With oil and natural gas prices down over 50% in just 18 months, it’s no surprise to see pain in the sector. While smaller operators such as Tourmaline Oil Corp. are down around 50% over that time period, even mega-producers such as Exxon Mobil Corporation have experienced drops of about 25%.

How then has Advantage Oil & Gas Ltd. (TSX:AAV)(NYSE:AAV) avoided a tumble? In fact, shares have advanced around 32% in the last 18 months. Over the last three years shares are up a massive 160%. What’s the secret?

Savvy management

While most companies two years ago operated on the assumption of US$4 mcfe natural gas, the management team at Advantage decided to build a business that can withstand even the most depressed energy-pricing environment. Even with natural gas prices down to US$2 mcfe today, Advantage is still expected to generate surplus cash flow of around $40 million.

To pull this off, management had to work its savvy in multiple ways.

First and foremost, it concentrated only in areas of super low-cost production. It has the industry’s lowest cost of production at roughly US$0.55 mcfe. It’s nearly impossible to imagine a scenario where the company can’t be profitable.

Second, management had the foresight to hedge a significant amount of production through 2017; 52% of 2016’s production and 22% of 2017’s is hedged above US$3 mcfe. This combined with rock-bottom production costs allows Advantage to generate excess cash even in the worst of scenarios.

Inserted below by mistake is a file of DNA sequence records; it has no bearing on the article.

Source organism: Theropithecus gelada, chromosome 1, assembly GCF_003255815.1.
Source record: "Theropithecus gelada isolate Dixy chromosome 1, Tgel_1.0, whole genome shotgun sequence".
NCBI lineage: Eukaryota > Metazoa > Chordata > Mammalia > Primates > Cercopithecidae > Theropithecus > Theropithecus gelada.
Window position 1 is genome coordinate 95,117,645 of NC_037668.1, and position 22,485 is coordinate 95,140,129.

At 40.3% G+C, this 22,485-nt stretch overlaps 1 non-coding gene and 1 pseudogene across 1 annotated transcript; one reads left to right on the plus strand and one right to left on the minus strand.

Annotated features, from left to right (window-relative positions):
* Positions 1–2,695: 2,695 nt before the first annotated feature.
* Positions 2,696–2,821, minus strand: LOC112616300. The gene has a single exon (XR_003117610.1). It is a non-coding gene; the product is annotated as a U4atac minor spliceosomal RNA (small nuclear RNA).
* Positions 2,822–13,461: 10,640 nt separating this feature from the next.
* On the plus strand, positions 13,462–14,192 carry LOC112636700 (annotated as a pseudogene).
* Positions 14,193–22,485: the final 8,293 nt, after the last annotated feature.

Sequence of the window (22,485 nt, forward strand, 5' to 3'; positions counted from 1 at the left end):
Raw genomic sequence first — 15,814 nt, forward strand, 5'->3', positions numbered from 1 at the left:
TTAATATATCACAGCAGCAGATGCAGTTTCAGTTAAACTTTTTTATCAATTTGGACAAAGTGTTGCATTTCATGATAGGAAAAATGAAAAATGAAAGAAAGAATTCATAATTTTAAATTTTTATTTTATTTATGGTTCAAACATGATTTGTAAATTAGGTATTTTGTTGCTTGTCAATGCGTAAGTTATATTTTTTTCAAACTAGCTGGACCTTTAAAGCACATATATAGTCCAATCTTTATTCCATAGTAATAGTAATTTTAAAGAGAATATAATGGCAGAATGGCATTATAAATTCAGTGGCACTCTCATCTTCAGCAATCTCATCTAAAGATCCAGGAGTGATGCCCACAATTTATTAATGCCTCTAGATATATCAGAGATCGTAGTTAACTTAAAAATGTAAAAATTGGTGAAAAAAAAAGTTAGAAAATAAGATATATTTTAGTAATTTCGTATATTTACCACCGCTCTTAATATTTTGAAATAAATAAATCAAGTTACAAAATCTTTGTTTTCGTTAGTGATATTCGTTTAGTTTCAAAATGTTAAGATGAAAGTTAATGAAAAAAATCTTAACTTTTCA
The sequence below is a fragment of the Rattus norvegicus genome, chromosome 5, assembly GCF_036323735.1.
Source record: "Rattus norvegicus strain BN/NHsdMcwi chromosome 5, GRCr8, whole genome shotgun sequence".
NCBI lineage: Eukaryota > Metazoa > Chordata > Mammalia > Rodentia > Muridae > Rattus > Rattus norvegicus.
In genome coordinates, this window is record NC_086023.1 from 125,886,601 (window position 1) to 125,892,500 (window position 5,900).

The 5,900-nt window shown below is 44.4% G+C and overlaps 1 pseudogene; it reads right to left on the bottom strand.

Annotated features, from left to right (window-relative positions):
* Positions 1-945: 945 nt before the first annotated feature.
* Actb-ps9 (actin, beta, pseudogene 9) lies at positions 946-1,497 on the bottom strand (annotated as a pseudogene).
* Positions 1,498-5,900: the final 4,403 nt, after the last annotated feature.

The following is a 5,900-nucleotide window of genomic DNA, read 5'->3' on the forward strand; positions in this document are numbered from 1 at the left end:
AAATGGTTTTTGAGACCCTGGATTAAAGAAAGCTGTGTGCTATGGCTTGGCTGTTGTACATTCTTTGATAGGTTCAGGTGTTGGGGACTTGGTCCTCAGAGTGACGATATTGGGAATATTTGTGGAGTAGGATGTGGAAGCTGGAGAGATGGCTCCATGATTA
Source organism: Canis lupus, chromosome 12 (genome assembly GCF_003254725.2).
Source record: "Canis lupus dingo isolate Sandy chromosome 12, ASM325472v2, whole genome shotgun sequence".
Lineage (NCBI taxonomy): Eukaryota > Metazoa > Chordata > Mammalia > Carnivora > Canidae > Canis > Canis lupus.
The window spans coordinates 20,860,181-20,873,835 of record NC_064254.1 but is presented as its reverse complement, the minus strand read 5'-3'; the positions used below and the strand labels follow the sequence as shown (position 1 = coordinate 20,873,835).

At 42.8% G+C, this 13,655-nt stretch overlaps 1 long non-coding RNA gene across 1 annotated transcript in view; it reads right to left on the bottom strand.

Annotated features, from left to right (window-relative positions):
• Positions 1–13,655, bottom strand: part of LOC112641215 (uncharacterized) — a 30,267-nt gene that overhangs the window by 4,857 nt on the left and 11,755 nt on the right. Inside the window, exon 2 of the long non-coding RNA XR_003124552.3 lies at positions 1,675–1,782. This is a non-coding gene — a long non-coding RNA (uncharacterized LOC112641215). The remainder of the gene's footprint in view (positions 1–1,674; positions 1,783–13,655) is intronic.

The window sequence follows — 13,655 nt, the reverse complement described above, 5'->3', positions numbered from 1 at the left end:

Solid balance sheet with higher production

Total debt this year should only be 1.6 times cash flow. So if Advantage chose to, it could pay off over half of its debt load in 2016 alone. It also has $286 million in undrawn credit facilities. Strong internal cash flows and ample levels of committed financing have allowed Advantage to avoid tapping the equity market for over seven years. Compared with the rest of its industry, Advantage shareholders can sleep easy.

With over 1,000 drill locations left, however (with estimated ROIs of 50% or more), Advantage should continue to pour excess cash back into the business. From 2015 to 2017 the company is targeting 22% annual production growth, all while maintaining its attractive cost position. This year alone it should easily achieve production growth of 38%, crushing its average competitor’s growth of less than 20%.

A safe place to be

Even if natural gas prices fell another 20%, Advantage would still generate around $140 million in operating cash flow and $20 million in free cash flow. By 2017 the company anticipates $1.09 in cash flow per share, all while growing production and lowering its leverage ratios. A reliable cost position and hedging program should ensure that these targets are highly achievable.

It’s no wonder Advantage shares have advanced throughout falling natural gas prices–the company can turn a profit in nearly any environment.

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Fool contributor Ryan Vanzo has no position in any stocks mentioned. The Motley Fool owns shares of ExxonMobil.